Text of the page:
WALL Street's scramble into paper assets - essentially, stocks - has taken the spotlight off commodities, including gold and silver, but also interest-rate sensitive base metals such as aluminum, copper, and nickel.
That may not be totally wise, according to a number of commodities experts. While there is no evidence that gold is about to rise rapidly in price, it is still valued as a long-range hedge against economic adversity. And, say the experts, selective base-metal stocks, such as aluminum and copper, look promising over time.
Gold and silver, the darlings of hard-money purists, are momentarily the forgotten children of the investment community. Despite pockets of conflict in the former Soviet Union and Yugoslavia, there is no major war to frighten investors into gold. Most economists expect inflation to remain under control, running in the 3 to 4 percent range during 1992 in the United States. And interest rates still appear to be heading southward.
Given such a scenario, it's hardly surprising that gold, silver, and platinum have all been showing weaknesses. Silver was the worst-performing commodity throughout the 1980s and is expected to remain at depressed levels during 1992. Silver bullion peaked at around $50 an ounce in 1980; today it is trading at under $4 an ounce. Nor is gold showing much muscle. The current support level for gold is around $348 to $350 an ounce - based on February gold futures - according to Bernard Savaiko, senior commodi ty analyst at PaineWebber Inc.
"The [investment] shift is now to paper assets; but once that is over, then attention will once again move back to precious metals and gold," insists Mr. Savaiko. He predicts that gold will hold at about its current price range and then climb upward later in the year.
"We're sitting on a time bomb in the form of enormous debt - at the governmental and individual levels. Every major inflation is historically proceeded by huge debt," Savaiko says. And continuing actions by the Federal Reserve to rev up the economy - akin to "printing paper money could spur inflation later this year, he says, thus putting upward pressure on gold prices.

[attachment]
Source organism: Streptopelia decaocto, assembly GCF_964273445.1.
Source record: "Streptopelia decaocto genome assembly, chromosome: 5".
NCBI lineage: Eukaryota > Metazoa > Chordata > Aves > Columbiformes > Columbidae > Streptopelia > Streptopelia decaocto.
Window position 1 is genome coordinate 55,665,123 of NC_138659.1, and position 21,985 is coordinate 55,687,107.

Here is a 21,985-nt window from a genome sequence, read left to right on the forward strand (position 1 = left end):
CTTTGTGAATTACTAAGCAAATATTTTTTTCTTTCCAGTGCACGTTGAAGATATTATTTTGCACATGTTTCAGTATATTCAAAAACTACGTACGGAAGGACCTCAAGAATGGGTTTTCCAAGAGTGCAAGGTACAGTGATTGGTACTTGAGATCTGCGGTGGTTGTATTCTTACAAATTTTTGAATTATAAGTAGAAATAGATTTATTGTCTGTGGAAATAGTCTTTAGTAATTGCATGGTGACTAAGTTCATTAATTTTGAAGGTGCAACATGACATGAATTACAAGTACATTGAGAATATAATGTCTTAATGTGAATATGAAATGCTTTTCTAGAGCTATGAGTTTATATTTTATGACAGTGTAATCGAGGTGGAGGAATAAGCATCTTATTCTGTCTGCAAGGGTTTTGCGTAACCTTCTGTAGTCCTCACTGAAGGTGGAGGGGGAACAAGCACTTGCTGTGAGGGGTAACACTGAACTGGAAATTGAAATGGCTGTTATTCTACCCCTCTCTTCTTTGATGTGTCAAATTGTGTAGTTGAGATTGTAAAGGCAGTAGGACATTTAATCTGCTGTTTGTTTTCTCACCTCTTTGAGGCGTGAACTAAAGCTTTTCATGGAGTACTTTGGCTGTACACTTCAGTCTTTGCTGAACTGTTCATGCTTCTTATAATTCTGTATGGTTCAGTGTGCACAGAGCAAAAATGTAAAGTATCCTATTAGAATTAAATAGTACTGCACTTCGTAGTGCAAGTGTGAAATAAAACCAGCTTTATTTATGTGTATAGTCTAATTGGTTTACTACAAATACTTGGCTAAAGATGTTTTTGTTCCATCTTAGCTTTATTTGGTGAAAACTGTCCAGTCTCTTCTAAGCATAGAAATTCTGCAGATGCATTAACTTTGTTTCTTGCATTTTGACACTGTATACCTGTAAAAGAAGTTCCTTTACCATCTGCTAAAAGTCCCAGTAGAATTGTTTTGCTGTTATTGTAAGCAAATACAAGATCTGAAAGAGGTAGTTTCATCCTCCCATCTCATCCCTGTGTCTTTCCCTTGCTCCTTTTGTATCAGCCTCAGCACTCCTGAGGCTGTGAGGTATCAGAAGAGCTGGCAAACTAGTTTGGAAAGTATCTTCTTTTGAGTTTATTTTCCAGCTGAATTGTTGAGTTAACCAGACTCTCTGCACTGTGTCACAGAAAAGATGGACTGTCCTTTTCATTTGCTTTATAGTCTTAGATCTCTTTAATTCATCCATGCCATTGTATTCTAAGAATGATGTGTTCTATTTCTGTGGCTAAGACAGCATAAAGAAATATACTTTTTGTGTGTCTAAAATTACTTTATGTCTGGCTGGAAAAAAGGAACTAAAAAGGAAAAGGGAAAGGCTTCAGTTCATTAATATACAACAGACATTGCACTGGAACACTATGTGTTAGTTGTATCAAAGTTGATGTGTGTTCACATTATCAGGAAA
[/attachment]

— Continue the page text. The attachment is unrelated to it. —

Savaiko is not alone in his assessment. Many investment newsletter writers continue to advocate gold, either in the form of owning bullion outright, or holding stocks in mining companies. The Dec. 20 issue of the Holt Advisory, for example, urges investors to maintain precious-metal holdings, including gold, since gold bullion and mining stocks will "inevitably rise" as the value of the dollar falls relative to other currencies. The letter expects the Bush administration to pressure the Group of Seven in dustrial democracies to lower interest rates in their countries. Paper currencies will lose value vis-a-vis gold, the letter argues.
While some analysts say having part of a portfolio in gold is a good long-range strategy, the jury is still out on whether gold will appreciate in value much this year, with inflation currently under control.
Whatever the case, several industrial metals that are interest-rate sensitive look increasingly attractive, according to Vahid Fathi, a metals analyst with Kemper Securities Group Inc.
In early December 1991, Kemper was advising clients to be wary of economy-sensitive metal stocks, such as aluminum, copper, and nickel, or, at the least, steer clear of these sectors until the second half of 1992. Many of these metal-sector stocks were trading at high price-earnings ratios. But then the Fed interceded and slashed the discount rate by one percentage point on Dec. 20. That changed the investing climate, says Mr. Fathi, since gains in the economy stemming from lower interest rates should be nefit some base metals, particularly aluminum.
Fathi notes that recent cuts in the output of smelters will help aluminum, as will higher industrial demand in the second half of 1992; ingot prices, he says, have probably hit bottom.
Kemper has now listed Alcoa as a strong buy; it recommends selective accumulations in the nickel sector; it suggests that copper and gold sectors look attractive for the long term.